Then came the bands at around 8pm. First was the prog-rock indie group 1974 from CT.
Next was the high octane art-punk duo in Easter Vomit from all over NYC. And then came Westchester's punk/dance/funk gods,the Genuine Imitations.

At the end of the night we ate the art!


I hate you

Why couldn't a massive earthquake hit Rush Limbaugh? That fat ass probably has his own fault line.



The Philosopher, Andy Warhol

Adam Zucker, Andy, Acrylic on canvas 2008

Was Andy Warhol a true master artist? Many consider him to be the most important artist of the latter 20th century. Or is he a grossly overrated individual who was good at manipulating people and getting it on with the "in crowd?" Its 2010 and still (rather) new articles and ideas are surfacing regarding the career of Warhol. In the article “Top of the Pops” in the New Yorker, Louis Menand dissects Warhol, Pop art, and philosophy.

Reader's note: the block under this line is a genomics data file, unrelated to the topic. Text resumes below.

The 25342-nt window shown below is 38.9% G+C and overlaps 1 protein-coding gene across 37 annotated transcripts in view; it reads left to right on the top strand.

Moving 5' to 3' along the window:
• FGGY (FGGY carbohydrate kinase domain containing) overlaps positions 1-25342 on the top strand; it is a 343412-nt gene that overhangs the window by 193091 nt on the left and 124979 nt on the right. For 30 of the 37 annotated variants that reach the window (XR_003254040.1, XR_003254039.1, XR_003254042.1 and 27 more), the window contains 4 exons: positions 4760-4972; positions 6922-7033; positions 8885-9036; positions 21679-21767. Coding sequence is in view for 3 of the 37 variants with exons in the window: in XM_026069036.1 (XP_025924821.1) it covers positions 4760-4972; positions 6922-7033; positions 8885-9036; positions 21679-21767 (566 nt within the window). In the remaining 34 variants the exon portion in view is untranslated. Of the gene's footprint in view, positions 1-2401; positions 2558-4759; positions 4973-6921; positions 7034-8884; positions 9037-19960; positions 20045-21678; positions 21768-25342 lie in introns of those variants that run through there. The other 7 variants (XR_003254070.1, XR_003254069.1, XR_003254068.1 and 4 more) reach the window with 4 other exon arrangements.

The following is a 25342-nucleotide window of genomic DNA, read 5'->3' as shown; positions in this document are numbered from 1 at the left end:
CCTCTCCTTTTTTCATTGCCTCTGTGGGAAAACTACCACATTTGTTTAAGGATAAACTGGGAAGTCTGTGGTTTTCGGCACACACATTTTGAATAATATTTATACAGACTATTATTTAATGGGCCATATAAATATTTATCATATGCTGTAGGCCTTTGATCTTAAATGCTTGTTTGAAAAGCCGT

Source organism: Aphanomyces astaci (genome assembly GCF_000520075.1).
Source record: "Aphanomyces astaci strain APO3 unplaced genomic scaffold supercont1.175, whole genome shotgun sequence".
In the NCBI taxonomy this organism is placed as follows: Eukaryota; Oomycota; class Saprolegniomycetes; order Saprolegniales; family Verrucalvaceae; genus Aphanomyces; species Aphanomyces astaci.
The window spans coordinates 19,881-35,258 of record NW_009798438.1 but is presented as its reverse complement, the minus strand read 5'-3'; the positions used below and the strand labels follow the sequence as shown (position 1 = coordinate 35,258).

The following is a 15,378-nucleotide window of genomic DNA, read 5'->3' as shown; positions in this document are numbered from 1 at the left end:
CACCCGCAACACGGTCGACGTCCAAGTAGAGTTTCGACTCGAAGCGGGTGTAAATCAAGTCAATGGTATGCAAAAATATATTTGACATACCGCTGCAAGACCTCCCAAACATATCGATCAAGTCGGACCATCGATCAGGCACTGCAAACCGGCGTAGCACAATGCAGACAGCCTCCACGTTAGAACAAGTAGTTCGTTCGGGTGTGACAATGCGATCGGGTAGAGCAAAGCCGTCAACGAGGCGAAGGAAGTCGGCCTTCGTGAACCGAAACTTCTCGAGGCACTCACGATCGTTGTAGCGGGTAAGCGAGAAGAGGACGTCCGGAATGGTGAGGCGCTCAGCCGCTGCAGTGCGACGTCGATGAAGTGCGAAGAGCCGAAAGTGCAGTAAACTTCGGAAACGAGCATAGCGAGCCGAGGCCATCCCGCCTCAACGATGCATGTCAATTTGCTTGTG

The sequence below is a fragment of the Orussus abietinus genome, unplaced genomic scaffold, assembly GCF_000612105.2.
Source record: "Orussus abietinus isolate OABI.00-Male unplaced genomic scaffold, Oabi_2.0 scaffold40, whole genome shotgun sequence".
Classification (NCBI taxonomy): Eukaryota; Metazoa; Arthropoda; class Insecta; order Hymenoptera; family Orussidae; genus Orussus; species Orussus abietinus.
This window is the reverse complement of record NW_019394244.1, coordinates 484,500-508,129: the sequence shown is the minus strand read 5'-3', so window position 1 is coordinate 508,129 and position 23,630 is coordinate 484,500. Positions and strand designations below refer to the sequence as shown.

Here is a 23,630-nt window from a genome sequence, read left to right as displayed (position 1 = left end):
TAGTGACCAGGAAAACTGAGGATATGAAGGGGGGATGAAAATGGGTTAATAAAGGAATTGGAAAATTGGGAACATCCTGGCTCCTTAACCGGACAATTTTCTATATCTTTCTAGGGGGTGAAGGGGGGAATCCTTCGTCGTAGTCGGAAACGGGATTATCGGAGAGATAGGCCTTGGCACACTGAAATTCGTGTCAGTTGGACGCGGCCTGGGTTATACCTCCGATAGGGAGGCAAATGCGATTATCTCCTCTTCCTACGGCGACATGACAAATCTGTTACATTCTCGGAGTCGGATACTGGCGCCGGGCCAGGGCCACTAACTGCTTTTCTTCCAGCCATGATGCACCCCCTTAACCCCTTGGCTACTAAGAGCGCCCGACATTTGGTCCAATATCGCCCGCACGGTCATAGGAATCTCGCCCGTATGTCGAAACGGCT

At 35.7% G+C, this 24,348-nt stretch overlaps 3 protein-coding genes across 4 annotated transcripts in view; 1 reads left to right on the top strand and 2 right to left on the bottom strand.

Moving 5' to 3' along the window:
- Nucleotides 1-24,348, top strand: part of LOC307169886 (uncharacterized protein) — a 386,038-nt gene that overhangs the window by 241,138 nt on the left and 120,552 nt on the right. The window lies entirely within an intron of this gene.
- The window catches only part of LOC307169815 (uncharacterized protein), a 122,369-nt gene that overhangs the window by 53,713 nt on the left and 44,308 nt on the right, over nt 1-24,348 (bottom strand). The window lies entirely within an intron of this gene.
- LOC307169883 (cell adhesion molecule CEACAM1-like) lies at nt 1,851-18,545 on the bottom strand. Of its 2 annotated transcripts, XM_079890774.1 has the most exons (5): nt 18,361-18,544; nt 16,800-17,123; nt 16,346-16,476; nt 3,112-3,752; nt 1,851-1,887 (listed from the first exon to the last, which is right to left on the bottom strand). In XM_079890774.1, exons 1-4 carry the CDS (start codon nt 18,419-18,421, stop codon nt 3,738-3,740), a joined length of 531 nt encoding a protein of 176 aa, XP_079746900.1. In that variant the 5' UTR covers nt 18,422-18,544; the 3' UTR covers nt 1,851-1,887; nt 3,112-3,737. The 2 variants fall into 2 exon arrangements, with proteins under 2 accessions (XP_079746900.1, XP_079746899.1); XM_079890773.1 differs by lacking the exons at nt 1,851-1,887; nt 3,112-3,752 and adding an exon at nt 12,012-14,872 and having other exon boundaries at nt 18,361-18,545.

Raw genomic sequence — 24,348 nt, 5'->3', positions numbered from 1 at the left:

Pop Art ultimately was the last modernist movement to investigate the nature of art itself. The artist's ideas and biography became more important than their soulful expression and imagination. While I disagree that Pop Art was a progressive evolutionary track in art, I will say that Warhol was a fine conceptualist. His ideas for art did influence a greater audience than ever before in the course of modern Art History; however distorted it all was and has become. Warhol is known to many as a brand and not an artist. This is what he considered to be his greatest philosophical take on art, the dehumanization of the artist. Today that brand name continues with the highly materialized mainstream artwork most notably seen in galleries and institutions.



Self Help:
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Results 1 - 10 of about 82,700,000 for how to love yourself. (0.10 seconds)

A successful blog is more important than loving yourself.

Community Building:
Results 1 - 10 of about 171,000,000 for how to raise a good child. (0.33 seconds)

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Constructing the perfect profile on face book is more ideal than constructing the perfect child.

Solving Problems:
Results 1 - 10 of about 368,000,000 for how to help people in need. (0.24 seconds)

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Making money online is free, easy and more worthwhile than helping people in need.

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Who needs a relationship when you have technology?